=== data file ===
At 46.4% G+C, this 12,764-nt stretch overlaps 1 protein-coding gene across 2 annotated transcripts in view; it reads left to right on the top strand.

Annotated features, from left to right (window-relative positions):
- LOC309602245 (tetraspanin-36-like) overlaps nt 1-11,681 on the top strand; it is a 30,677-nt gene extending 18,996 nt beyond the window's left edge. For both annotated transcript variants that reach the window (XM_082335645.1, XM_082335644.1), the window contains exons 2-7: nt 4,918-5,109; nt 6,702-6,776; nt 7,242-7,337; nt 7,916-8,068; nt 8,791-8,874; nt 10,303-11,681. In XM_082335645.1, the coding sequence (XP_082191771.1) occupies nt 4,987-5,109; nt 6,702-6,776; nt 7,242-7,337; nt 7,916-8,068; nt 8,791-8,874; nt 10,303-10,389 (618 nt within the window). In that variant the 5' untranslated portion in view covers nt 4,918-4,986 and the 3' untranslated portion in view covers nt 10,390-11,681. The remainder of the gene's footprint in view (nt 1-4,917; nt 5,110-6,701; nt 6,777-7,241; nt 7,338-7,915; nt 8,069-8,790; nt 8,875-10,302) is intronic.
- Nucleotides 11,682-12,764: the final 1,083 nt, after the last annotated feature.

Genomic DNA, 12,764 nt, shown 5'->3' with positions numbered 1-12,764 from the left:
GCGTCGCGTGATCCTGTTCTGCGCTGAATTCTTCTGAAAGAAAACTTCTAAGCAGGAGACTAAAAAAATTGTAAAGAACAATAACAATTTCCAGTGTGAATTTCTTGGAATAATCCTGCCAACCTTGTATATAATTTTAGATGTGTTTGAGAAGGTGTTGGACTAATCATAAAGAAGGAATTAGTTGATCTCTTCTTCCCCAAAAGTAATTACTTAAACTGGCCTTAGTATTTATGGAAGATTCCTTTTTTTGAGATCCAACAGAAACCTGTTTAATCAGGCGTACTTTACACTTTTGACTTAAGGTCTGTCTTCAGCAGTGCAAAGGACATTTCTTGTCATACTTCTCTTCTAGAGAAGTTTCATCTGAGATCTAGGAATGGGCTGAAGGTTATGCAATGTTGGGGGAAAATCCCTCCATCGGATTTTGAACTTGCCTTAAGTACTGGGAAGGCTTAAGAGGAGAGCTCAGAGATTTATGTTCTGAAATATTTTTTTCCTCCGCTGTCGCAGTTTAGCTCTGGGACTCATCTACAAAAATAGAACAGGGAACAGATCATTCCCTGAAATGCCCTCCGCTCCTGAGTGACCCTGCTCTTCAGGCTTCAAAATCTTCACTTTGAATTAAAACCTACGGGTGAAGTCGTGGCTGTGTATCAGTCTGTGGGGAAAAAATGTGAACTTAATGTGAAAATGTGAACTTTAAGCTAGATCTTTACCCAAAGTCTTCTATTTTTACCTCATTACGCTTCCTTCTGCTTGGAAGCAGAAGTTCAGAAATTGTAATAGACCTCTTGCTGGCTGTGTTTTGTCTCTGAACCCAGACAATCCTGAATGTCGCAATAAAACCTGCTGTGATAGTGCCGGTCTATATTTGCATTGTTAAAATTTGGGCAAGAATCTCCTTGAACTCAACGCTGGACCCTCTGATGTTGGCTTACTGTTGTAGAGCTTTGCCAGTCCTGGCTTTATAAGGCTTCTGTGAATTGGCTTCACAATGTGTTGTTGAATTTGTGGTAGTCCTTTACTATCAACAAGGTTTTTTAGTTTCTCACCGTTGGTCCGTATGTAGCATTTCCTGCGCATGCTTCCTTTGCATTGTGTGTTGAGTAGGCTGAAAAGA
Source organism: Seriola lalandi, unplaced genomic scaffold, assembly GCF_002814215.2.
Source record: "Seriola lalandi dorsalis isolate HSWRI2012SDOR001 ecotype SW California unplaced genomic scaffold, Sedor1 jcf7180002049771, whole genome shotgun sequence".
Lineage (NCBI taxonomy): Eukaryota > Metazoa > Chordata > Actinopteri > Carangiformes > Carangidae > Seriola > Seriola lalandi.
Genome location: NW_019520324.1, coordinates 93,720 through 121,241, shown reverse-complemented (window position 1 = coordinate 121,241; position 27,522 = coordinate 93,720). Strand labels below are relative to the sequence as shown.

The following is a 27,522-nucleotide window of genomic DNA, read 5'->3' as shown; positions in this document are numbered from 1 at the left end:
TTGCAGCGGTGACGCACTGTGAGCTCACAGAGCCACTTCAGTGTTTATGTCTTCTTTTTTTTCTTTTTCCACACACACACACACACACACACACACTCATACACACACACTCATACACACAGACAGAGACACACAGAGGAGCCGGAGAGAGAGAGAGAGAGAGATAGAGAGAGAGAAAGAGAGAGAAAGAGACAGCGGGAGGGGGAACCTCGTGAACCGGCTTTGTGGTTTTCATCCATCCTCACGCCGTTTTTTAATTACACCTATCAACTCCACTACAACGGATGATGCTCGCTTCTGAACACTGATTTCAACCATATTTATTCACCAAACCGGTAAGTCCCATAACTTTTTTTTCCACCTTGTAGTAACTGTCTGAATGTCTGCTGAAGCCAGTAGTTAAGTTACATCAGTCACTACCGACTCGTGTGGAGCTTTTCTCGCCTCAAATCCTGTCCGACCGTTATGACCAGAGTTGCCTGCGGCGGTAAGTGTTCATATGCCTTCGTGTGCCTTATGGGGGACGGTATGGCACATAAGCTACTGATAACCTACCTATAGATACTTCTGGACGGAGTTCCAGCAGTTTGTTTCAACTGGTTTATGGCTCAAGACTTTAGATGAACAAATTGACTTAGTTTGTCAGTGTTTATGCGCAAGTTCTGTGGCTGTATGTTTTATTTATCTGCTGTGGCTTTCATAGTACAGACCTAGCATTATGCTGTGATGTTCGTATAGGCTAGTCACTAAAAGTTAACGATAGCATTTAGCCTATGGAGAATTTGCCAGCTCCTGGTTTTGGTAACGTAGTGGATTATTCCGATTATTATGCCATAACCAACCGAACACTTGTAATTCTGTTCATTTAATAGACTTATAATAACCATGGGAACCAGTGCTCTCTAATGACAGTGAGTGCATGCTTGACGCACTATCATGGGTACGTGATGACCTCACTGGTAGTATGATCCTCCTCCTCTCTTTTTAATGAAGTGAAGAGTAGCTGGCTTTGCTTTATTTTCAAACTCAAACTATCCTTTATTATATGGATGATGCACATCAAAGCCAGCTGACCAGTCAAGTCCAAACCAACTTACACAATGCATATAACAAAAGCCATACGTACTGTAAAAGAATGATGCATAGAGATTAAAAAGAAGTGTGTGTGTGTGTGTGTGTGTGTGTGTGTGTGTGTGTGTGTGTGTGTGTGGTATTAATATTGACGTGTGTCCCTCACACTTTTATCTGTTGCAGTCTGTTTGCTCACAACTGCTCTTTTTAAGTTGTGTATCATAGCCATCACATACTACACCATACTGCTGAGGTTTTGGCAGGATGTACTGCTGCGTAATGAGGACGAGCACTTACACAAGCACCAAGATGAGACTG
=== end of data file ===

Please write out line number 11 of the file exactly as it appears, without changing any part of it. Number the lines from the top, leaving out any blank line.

The following is a 27,522-nucleotide window of genomic DNA, read 5'->3' as shown; positions in this document are numbered from 1 at the left end: